Luminara Worldwide, LLC v. Liown Electronics Co. Ltd. et al, No. 0:2014cv03103 - Document 755 (D. Minn. 2017)

Court Description: ORDER granting 460 Motion for Summary Judgment. (Written Opinion) Signed by Judge Susan Richard Nelson on 2/6/2017. (ADC)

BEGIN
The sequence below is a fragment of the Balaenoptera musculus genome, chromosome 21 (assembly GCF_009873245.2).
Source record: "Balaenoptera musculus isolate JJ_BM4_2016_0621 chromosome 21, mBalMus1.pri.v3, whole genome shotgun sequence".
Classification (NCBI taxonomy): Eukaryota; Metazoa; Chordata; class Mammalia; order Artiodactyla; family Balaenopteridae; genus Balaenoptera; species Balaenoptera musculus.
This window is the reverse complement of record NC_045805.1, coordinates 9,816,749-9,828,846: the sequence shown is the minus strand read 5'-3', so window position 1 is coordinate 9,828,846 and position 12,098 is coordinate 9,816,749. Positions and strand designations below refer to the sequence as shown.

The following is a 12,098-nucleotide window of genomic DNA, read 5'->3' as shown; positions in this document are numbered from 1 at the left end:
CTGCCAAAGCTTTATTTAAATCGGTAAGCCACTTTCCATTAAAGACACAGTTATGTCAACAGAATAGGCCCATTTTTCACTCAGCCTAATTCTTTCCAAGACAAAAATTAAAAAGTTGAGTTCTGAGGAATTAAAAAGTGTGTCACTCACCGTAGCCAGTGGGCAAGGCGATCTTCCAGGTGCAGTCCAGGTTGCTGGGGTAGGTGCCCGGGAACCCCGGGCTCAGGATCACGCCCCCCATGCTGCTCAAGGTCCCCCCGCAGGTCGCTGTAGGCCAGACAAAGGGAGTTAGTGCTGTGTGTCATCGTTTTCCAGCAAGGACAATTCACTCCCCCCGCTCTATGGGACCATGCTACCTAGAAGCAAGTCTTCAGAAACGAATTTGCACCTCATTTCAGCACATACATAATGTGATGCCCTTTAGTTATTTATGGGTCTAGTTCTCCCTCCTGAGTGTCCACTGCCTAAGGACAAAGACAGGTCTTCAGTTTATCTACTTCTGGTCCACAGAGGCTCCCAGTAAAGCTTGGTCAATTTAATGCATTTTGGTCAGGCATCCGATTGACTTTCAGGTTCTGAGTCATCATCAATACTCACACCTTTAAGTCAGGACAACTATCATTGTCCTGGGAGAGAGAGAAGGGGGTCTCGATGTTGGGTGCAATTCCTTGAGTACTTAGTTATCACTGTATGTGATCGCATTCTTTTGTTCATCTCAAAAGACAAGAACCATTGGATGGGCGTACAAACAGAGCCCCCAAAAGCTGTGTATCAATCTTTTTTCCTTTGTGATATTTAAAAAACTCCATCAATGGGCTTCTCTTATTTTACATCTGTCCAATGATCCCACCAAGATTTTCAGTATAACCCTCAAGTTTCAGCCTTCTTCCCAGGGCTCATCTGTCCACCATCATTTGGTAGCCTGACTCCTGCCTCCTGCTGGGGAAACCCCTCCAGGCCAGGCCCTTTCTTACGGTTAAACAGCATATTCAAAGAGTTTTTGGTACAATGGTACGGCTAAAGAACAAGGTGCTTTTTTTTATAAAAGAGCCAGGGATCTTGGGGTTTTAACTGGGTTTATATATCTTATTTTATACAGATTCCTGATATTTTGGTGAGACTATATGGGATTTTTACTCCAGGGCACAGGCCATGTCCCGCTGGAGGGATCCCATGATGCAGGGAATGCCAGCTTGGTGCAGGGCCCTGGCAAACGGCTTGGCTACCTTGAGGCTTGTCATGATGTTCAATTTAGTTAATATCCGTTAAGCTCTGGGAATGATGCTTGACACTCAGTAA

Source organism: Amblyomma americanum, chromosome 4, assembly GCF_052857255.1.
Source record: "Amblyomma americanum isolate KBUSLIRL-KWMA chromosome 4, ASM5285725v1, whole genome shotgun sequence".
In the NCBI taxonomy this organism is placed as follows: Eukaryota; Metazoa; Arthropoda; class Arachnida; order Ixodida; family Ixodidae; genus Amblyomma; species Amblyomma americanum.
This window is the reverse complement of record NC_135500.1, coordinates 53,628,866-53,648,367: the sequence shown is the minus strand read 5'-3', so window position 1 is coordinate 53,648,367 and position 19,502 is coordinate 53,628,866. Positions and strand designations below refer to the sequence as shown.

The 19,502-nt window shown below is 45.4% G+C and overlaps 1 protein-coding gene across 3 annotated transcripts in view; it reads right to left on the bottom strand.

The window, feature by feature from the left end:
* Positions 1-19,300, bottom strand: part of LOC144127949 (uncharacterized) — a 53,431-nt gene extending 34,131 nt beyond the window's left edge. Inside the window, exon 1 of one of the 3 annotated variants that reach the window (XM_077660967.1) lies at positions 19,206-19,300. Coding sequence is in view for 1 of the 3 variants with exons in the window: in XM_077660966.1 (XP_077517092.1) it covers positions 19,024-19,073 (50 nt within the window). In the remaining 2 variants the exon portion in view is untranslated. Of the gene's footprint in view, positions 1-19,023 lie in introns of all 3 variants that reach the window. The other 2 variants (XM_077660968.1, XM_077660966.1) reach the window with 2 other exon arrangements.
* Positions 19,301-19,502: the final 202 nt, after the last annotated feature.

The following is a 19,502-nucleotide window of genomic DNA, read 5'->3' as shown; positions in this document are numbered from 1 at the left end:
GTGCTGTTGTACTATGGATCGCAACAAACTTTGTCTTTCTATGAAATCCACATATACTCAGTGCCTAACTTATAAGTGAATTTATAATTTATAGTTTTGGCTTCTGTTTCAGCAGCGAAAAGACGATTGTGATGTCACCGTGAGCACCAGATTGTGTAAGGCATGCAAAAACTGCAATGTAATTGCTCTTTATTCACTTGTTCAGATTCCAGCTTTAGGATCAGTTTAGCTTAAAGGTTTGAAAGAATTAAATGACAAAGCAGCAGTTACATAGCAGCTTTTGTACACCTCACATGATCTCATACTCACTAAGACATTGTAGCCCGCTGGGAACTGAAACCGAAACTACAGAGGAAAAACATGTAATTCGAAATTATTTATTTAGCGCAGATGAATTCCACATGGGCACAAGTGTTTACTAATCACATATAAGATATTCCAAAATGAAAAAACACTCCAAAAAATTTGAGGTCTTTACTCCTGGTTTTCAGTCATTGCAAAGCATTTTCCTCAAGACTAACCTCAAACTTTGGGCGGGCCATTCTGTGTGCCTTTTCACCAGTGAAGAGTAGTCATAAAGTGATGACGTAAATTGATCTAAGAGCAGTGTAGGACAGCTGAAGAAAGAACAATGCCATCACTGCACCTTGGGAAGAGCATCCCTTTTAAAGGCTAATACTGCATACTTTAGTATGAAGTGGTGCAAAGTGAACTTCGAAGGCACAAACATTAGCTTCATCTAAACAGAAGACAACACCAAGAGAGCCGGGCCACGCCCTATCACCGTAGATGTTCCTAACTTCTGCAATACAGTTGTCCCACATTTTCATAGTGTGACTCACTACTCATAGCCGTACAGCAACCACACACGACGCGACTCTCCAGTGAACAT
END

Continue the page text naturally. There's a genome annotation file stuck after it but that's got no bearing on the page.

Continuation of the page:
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Luminara Worldwide, LLC v. Liown Electronics Co. Ltd. et al Doc. 755 UNITED STATES DISTRICT COURT DISTRICT OF MINNESOTA Luminara Worldwide, LLC, Case No. 14-cv-3103 (SRN/FLN) Plaintiff, v. Liown Electronics Co. Ltd., Shenzhen Liown Electronics Co. Ltd., Liown Technologies/Beauty Electronics, LLC, Boston Warehouse Trading Corp., Abbott of England (1981), Ltd., BJ’s Wholesale Club, Inc., Von Maur, Inc., Zulily, Inc., Smart Candle, LLC, Tuesday Morning Corp., Ambient Lighting, Inc., The Light Garden, Inc., and Central Garden & Pet Co., ORDER ON DEFENDANT ABBOTT OF ENGLAND (1981), LTD.’S MOTION FOR SUMMARY JUDGMENT Defendants. ––––––––––––––––––––––––––––––––––– Shenzhen Liown Electronics Co. Ltd. and Central Garden & Pet Co., Counterclaim Plaintiffs, v. Luminara Worldwide, LLC, QVC, Inc., Darice, Inc., Bed Bath & Beyond, Inc., Williams-Sonoma Stores, Inc., PC Treasures, Inc., and Brookstone Stores, Inc., Counterclaim Defendants. Joseph W. Anthony, Steven M. Pincus, Courtland C. Merrill, Cory D. Olson, Steven C. Kerbaugh, and Daniel R. Hall, Anthony Ostlund Baer & Louwagie PA, 90 South Seventh Street, Ste. 3600, Minneapolis, MN 55402; Jon E. Wright, Sterne Kessler Goldstein & Fox, 1100 New York Ave NW, Ste. 600, Washington, DC 20005; Ryan S. Dean, Fish & Tsang LLP, 2603 Main St., Ste. 1000, Irvine, CA 92614; for Plaintiff and Counterclaim Defendant Luminara Worldwide, LLC. Alan G. Carlson, Tara C. Norgard, Jonathan D. Carpenter, and Peter M. Kohlhepp, Carlson, Caspers, Vandenburgh, Lindquist & Schuman, P.A., 225 South Sixth Street, Ste. 4200, Minneapolis, MN 55402; Thomas N. Millikan, Joseph P. Reid, Kenneth J. Halpern, Yun Louise Lu, and Patrick J. McKeever, Perkins Coie LLP, 11988 El Camino Real, Ste. 350, San Diego, CA 92130, for Defendants and Counterclaim Plaintiffs Liown Electronics Co. Ltd., Liown Technologies/Beauty Electronics, LLC, Shenzhen Liown Electronics Co. Ltd., Boston Warehouse Trading Corp., Abbott of England (1981), Ltd., BJ’s Wholesale Club, Inc., Von Maur, Inc., Zulily, Inc., Smart Candle, LLC, Tuesday Morning Corp., The Light Garden, Inc., and Central Garden & Pet Co. SUSAN RICHARD NELSON, United States District Judge This matter is before the Court on Defendant Abbott of England’s Motion for Summary Judgment of Noninfringement [Doc. No. 460]. For the reasons set forth below, Abbott’s Motion for Summary Judgment is granted. I. BACKGROUND A. Facts Abbott of England (“Abbott”) is a Canadian company, located in Canada, which wholesales a variety of home décor products. (Decl. of Jody Abbott (“Abbott Decl.”) at ¶¶ 2–3 [Doc. No. 463].) Abbott sells exclusively to third-party retailers, not individual consumers. (Id. at ¶ 4.) In August of 2011, Abbott began selling a line of flameless candles (“Reallite”) manufactured by Defendant Liown that Plaintiff Luminara 2 Worldwide (“Luminara”) 1 alleges infringe on its United States patents. (See id. at ¶ 5.) However, it was not until February 21, 2012, when Abbott received a cease and desist letter from Luminara, that Abbott became aware of Luminara’s patents and its infringement claims. (Id. at ¶ 6; Abbott Decl., Ex. A (“Cease and Desist Ltr.”) at 02773– 74 2 [Doc. No. 463-1].) Important here is the fact that Abbott only sells Reallite candles to retailers in Canada and the United Kingdom (U.K.), not the United States. (Abbott Decl. at ¶¶ 7–8.) Abbott contends that United States patent law does not prohibit it from continuing to sell Reallite candles to Canadian and U.K. retailers and thus they did not stop selling the Reallite product after receiving Luminara’s cease and desist letter. (See Abbott Decl., Ex. B at 02775–76 [Doc. No. 463-1].) B. Procedural History Luminara sued Abbott for direct infringement and inducing infringement. (See Third Amended Compl., Count I [Doc. No. 131].) However, Luminara subsequently abandoned its direct infringement claim. (See Luminara’s Opp. to Abbott’s Mot. (“Mem. in Opp.”) at 2, 5 n.1 [Doc. No. 525].) Abbott now moves for summary judgment on the inducement claim because it alleges there is no evidence that it performed an inducing act with the requisite intent, or that a relevant third-party directly infringed on Luminara’s patents. (See Abbott’s Mem. of Law in Supp. of its Mot. (“Mem. in Supp.”) at 12–13 1 Luminara’s predecessor in interest was Candella LLC. The Court generally refers to Luminara even where a particular act involved Candella. 2 For all exhibits attached to the Abbott Declaration, the Court cites to the last five digits of the Bates number as they appear in the lower right hand corner of these documents. 3 [Doc. No. 462]; Abbott’s Reply Mem. of Law in Supp. (“Reply”) at 2–4 [Doc. No. 537].) Luminara opposes Abbott’s motion and offers three pieces of evidence it alleges support its inducement claim: (1) Abbott’s website, which supposedly “directs consumers to locate United States retailers that sell the Reallite candles[,]” (2) a Facebook post by Abbott in response to an inquiry about the availability of Reallite candles in the United States, and (3) the purchase of a Reallite candle by a Luminara employee from one of Abbott’s third-party Canadian retailers. (See Mem. in Opp. at 3–4.) II. DISCUSSION A. Legal Standard Summary judgment is proper if, drawing all reasonable inferences in favor of the non-moving party, there is no genuine issue as to any material fact and the moving party is entitled to judgment as a matter of law. Fed. R. Civ. P. 56(a); Celotex Corp. v. Catrett, 477 U.S. 317, 322–23 (1986); Anderson v. Liberty Lobby, Inc., 477 U.S. 242, 249–50 (1986); Morriss v. BNSF Ry. Co., 817 F.3d 1104, 1107 (8th Cir. 2016), cert. denied, (U.S. Oct. 3, 2016). “Summary judgment procedure is properly regarded not as a disfavored procedural shortcut, but rather as an integral part of the Federal Rules as a whole, which are designed ‘to secure the just, speedy, and inexpensive determination of every action.’” Celotex, 477 U.S. at 327 (quoting Fed. R. Civ. P. 1). The party moving for summary judgment bears the burden of showing that the material facts in the case are undisputed. Id. at 323. However, a party opposing summary judgment “‘may not rest upon the mere allegation or denials of his pleading, but ... must set forth specific facts showing that there is a genuine issue for trial,’ and 4 ‘must present affirmative evidence in order to defeat a properly supported motion for summary judgment.’” Ingrassia v. Schafer, 825 F.3d 891, 896 (8th Cir. 2016) (quoting Anderson, 477 U.S. at 256–57). “[T]he nonmoving party must ‘do more than simply show that there is some metaphysical doubt as to the material facts.’” Conseco Life Ins. Co. v. Williams, 620 F.3d 902, 910 (8th Cir. 2010) (quoting Matsushita Elec. Indus. Co., v. Zenith Radio Corp., 475 U.S. 574, 586 (1986)). Summary judgment is proper where the non-moving party fails “‘to make a showing sufficient to establish the existence of an element essential to that party’s case . . . .’” Walz v. Ameriprise Fin., Inc., 779 F.3d 842, 844 (8th Cir. 2015) (quoting Celotex, 477 U.S. at 322). While the moving party bears the burden of showing that the facts are undisputed, a judge is not confined to considering only the materials cited by the parties, and “it may consider other materials in the record.” Fed. R. Civ. P. 56(c)(3). Two other legal principles are important to the present matter. First, “only evidence that would be admissible at trial may be relied upon to counter a motion for summary judgment.” Sokol & Associates, Inc. v. Techsonic Indus., Inc., 495 F.3d 605, 611 n.4 (8th Cir. 2007). Statements containing double hearsay are not admissible evidence and may not be relied upon. See Ward v. Int’l Paper Co., 509 F.3d 457, 462 (8th Cir. 2007); McKay v. U.S. Dep’t of Transp., 340 F.3d 695, 699 n.2 (8th Cir. 2003); Erickson v. Farmland Indus., Inc., 271 F.3d 718, 728 (8th Cir. 2001). Second, attorney statements and argument in briefing are not evidence and cannot create issues of fact. See Stone Motor Co. v. Gen. Motors Corp., 293 F.3d 456, 467 n.6 (8th Cir. 2002); Exeter Bancorporation, Inc. v. Kemper Sec. Grp., Inc., 58 F.3d 1306, 1312 n.5 (8th Cir. 1995). 5 B. Inducing Infringement One who “actively induces infringement of a patent shall be liable as an infringer.” 35 U.S.C. § 271(b). “To prove inducement of infringement, the patentee must show that the accused inducer took an affirmative act to encourage infringement with the knowledge that the induced acts constitute patent infringement.” Info-Hold, Inc. v. Muzak LLC, 783 F.3d 1365, 1372 (Fed. Cir. 2015) (quotations omitted). “Accordingly, inducement requires evidence of culpable conduct, directed to encouraging another’s infringement, not merely that the inducer had knowledge of the direct infringer’s activities.” DSU Med. Corp. v. JMS Co., 471 F.3d 1293, 1306 (Fed. Cir. 2006). “The sale of a lawful product by lawful means, with the knowledge that an unaffiliated, third party may infringe, cannot, in and of itself, constitute inducement of infringement.” Takeda Pharm. U.S.A., Inc. v. W.-Ward Pharm. Corp., 785 F.3d 625, 630 (Fed. Cir. 2015) (quoting Dynacore Holdings Corp. v. U.S. Philips Corp., 363 F.3d 1263, 1276 n.6 (Fed. Cir. 2004)). There must also be proof of the alleged inducer’s knowledge of the infringed patent at the time of inducement. Warsaw Orthopedic, Inc. v. NuVasive, Inc., 824 F.3d 1344, 1347 (Fed. Cir. 2016). “While proof of intent is necessary, direct evidence is not required; rather, circumstantial evidence may suffice.” DSU Med., 471 F.3d at 1306 (citation omitted). Important to the present matter, direct infringement is where one “makes, uses, offers to sell, or sells any patented device, within the United States” without permission. 35 U.S.C. § 271(a). “It is the general rule under United States patent law that no infringement occurs when a patented product is made and sold in another country.” 6 Microsoft Corp. v. AT & T Corp., 550 U.S. 437, 441, (2007). As discussed below, Luminara failed to produce admissible evidence of Abbott’s specific intent to induce infringement, or of any third-party direct infringement. Thus, Abbott is entitled to summary judgment. 1. Luminara’s Purchase of a Reallite Candle In its opening briefing, Abbott argued that Luminara’s evidence of direct infringement was insufficient because it consisted only of the vague and indefinite testimony of two Luminara executives about Luminara’s purchase of a single Reallite candle from one of Abbott’s third-party retailers. (See Mem. in Supp. at 5–8, 10–11.) In that testimony, Luminara’s Director and General Counsel recalled that Luminara purchased a Reallite candle from a third-party retailer and had it shipped to the United States. (See Decl. of Thomas M. Millikan (“Millikan Decl.”) [Doc. No. 464], Ex 4. (“Jacobson Depo.”) at 209–11 3, Ex. 5 (“Baer Depo.”) at 189–92 [Doc No. 464-1].) However, they could not recall any details about this purchase (e.g., who made the purchase, when it was made, how it was made, etc.). (See id.) With its opposition briefing, Luminara offered new evidence about this purchase. (See Decl. of Ryan Dean (“Dean Decl.”) [Doc. No. 526].) That evidence consists of the declaration of an attorney (“Dean”) who represented Luminara in 2011. According to 3 When citing to depositions, the Court references the page numbers as they appear in those documents. 7 Dean, based on his conversations with a Luminara executive 4 at the time, he believes another Luminara employee (“Kaiden”) purchased a Reallite candle from a Canadian retailer (“Ming Wo”) and had it shipped to the United States in October of 2011. (See id. at ¶¶ 3–4, 6–7.) Dean alleges that Kaiden located Ming Wo as a source of Reallite candles by using Abbott’s website and purchased the candle by calling Ming Wo directly. (Id. at ¶ 3, 6.) A receipt detailing this purchase was attached to Dean’s declaration. (See id. at ¶ 5, Ex. A (“Ming Wo Receipt”) [Doc. No. 527].) Luminara argues this is enough evidence of third-party direct infringement to create a fact question and allow its inducement claim to withstand summary judgment. (See Mem. in Opp. at 4, 6, 10.) Abbott objects to Luminara’s new evidence of the Ming Wo purchase on three grounds. First, it argues that this evidence was not produced during fact discovery and that Abbott is prejudiced by its late disclosure. (Reply at 2, n.2.) Second, Abbott contends that the evidence is inadmissible double hearsay and thus cannot be used to create a fact question on summary judgment. (Id.) Third, Abbott argues that because the sale predates Luminara’s February 2012 cease and desist letter, when Abbott first became aware of Luminara’s patents and claims, that sale is not evidence of any intent to induce. (Id. at 3.) The 2011 Ming Wo purchase cannot serve as evidence of inducement for at least two reasons. First, as Abbott points out, the evidence consists entirely of inadmissible 4 An individual named “Peter Smith” is identified as the source of Dean’s knowledge about the purchase. (See Dean Decl. at ¶ 3.) Based on the Court’s familiarity with this case, the Court assumes that Peter Smith is the same individual who was Candella’s CEO in 2011. (See Doc. No. 520 at 4.) 8 double hearsay. Luminara offers Dean’s recollection of what he learned from a Luminara executive about a purchase made by another individual, all for the purpose of establishing that a third-party Canadian retailer in fact sold a Reallite candle into the United States. This kind of inadmissible evidence cannot create the fact question necessary to save Luminara’s inducement claim from summary judgment. See Ward, 509 F.3d at 462. Second, even if evidence of the 2011 Ming Wo purchase were admissible, it does not show that Abbott intended to induce third-party retailers to directly infringe by selling Reallite candles into the United States. 5 The purchase occurred before Abbott was made aware of Luminara’s patents and claims by the February 2012 cease and desist letter. Until the alleged inducer has actual or constructive knowledge of the patent(s) at issue, it cannot have the requisite specific intent to induce infringement. See Warsaw Orthopedic, 824 F.3d at 1347; Insituform Techs., Inc. v. Cat Contracting, Inc., 161 F.3d 688, 695 (Fed. Cir. 1998) (holding there was no inducement where the defendant did not learn of the patent at issue until the complaint was filed because, “A crucial element of induced infringement is that the inducer must have actual or constructive knowledge of the patent.”). 2. Abbott’s Website Luminara alleges that “Abbott’s website directs consumer to locate United States retailers that sell the Reallite candles.” (Mem. in Opp. at 3.) It points to a screenshot 5 Luminara’s late disclosure of the Ming Wo purchase and the resulting prejudice to Abbott might serve as an independent basis for striking this evidence. See Fed. R. Civ. P. 37(b), (c). However, the Court need not reach that issue because evidence of the Ming Wo purchase is inadmissible double hearsay and does nothing to show Abbott had the specific intent necessary for inducement. 9 from Abbott’s website that lists a retailer located in California. (See Abbott Decl., Ex. C at 88382.) However, Abbott argues that Luminara fails to understand how Abbott’s website works and thus misinterprets the results. (See Mem. in Supp. at 3–5; Reply at 3– 5.) Specifically, Abbott explains that it only sells Reallite candles to retailers who are identified on Abbott’s website with the Reallite symbol. (Abbott Decl. at ¶¶ 9–11.) The screenshot with the California retailer does not include the Reallite symbol. (See Abbott Decl., Ex. C at 88382.) Luminara does not contest, nor offer any evidence to refute, Abbott’s explanation of its website or the fact that Abbott only sells Reallite candles to Canadian and U.K. retailers. Abbott’s act of selling Reallite candles to Canadian and U.K. retailers does not constitute direct infringement or inducement. See Microsoft Corp., 550 U.S. at 441; Takeda Pharm. U.S.A., 785 F.3d at 630. Luminara produced no evidence that Abbott in fact sells Reallite candles to retailers in the United States, or that Abbott’s website encourages direct infringement by third-party retailers. Luminara’s unsupported assertions about Abbott’s website cannot save its inducement claim from summary judgment. See Anderson, 477 U.S. at 256. 3. Abbott’s Facebook Comment Luminara points to a comment Abbott posted on Facebook as evidence that Abbott intended to induce infringement. (See Mem. in Opp. at 4.) In response to a consumer’s Facebook inquiry about when Reallite candles would be available in the United States, Abbott stated, “[W]e are definitely working on it! We will keep you posted! In the meantime, you can look for a retailer in Canada that ships to the U.S. :)” (Abbott Decl., 10 Ex. C at 88384.) Abbott posted this comment on January 17, 2012, before it received the February 2012 cease and desist letter. 6 As previously described, Abbott does not sell Reallite candles directly to retailers or consumers in the United States. Abbott’s comment that it was “working on” making Reallite candles available in the United States and its suggestion that consumers look for Canadian retailers who shipped to the United States is not the sort of specific intent to cause direct infringement required for inducement. See Info-Hold, 783 F.3d at 1372. This is especially true since, when the comment was made, Abbott was unaware of Luminara’s patents and claims. See Warsaw Orthopedic, 824 F.3d at 1347; Insituform Techs., 161 F.3d at 695; Proxyconn Inc. v. Microsoft Corp., No. SACV 11-1681 DOC ANX, 2012 WL 1835680, at *5 (C.D. Cal. May 16, 2012) (“[A] defendant can not be held liable because it induced or contributed to another’s acts before the defendant had knowledge [of the relevant patents and the instances of direct infringement], because to do so effectively holds a defendant liable for acts it did without knowledge.”). 4. The Arguments of Luminara’s Counsel Luminara argues that “Abbott cannot rely on [the fact that Luminara purchased the Reallite candle from Ming Wo before Abbott knew of Luminara’s patents] to disprove inducement” because “whether it was the only sale is a disputed fact.” (Mem. in Opp. at 10–11.) Luminara claims that “the evidence suggests” that this was not the only sale, but 6 Although the Facebook post does not specifically state in what year it was made, the post appears under a caption announcing a 2012 Reallite candle launch and is attached to a letter from Luminara’s counsel to Abbott dated March 12, 2012. (See Abbott Decl., Ex. C at 88378, 88384.) Logic dictates that the post was made no later than January 17, 2012. 11 cites no evidence in support of this position. (Id. at 11.) Luminara also contends that “Abbott continued and still continues to sell the Reallite candles to retailers distributing in the United States and refers customers to those retailers.” (Id. (emphasis original).) Abbott argues that Luminara failed to produce any admissible evidence of sales into the United States as required to establish Abbott’s intent to induce infringement, or direct infringement by third-parties. (See Reply at 3, n.4.) Abbott is correct; Luminara bears the burden of producing admissible evidence of Abbott’s specific intent to induce infringement and the direct infringement of Luminara’s patents by third-parties. Luminara has failed to do so. The law is clear that Abbott could not intend to induce infringement until it knew of Luminara’s patents. Luminara’s only evidence of Abbott’s intent, the January 2012 Facebook comment, came before Abbott had this knowledge. The fact that Abbott continues to sell Reallite candles to retailers in Canada and the U.K. is not evidence of intent to encourage direct infringement. See Takeda Pharm. U.S.A., 785 F.3d at 630–31; Nichia Corp. v. Seoul Semiconductor Co., No. C-06-0162 MMC, 2007 WL 2428040, at *4 (N.D. Cal. Aug. 22, 2007), as amended (Sept. 25, 2007) (“To the extent [the plaintiff’s inducement] claim is based on the theory [a third-party] sold products containing [the allegedly infringing device] to a subsidiary, which, in turn, sold or offered to sell those products in the United States, [the plaintiff] offers insufficient evidence that [the defendant] took any action to assist or otherwise encourage [the third-party’s] sales to its subsidiary.”). For the inducement claim to survive, Luminara needed to produce evidence of Abbott’s specific intent to cause direct infringement, i.e. an affirmative act aimed at inducing infringement. See Info-Hold, 783 12 F.3d at 1372. Abbott’s mere knowledge that retailers may subsequently sell Reallite candles into the United States is not evidence of its intent to induce infringement. See DSU Med., 471 F.3d at 1306. Moreover, Luminara was required to produce evidence of direct infringement by a relevant third-party (i.e., one of the retailers who purchased Reallite candles from Abbott). Abbott’s website does not allow consumers to specifically locate Canadian retailers that ship Reallite candles to the United States, nor does it show that there are United States retailers that purchase Reallite candles from Abbott. Luminara’s evidence that it allegedly purchased a single Reallite candle from a Canadian retailer is inadmissible double hearsay. The arguments of Luminara’s counsel that “the evidence” suggests there were other sales—when it points to no specific evidence and the Court can find none in the record—do not create an issue of fact such that its claim survives summary judgment. See Stone Motor, 293 F.3d at 467 n.6; Exeter Bancorporation, 58 F.3d at 1312 n.5. III. ORDER Based on the foregoing, and all the files, records, and proceedings herein, IT IS HEREBY ORDERED that: 1. Defendant Abbott of England (1981) Ltd.’s (“Abbott”) Motion for Summary Judgment [Doc. No. 460] is GRANTED and Plaintiff’s inducing patent infringement claim against Abbott is DISMISSED WITH PREJUDICE. Dated: February 6, 2017 s/ Susan Richard Nelson SUSAN RICHARD NELSON United States District Judge 13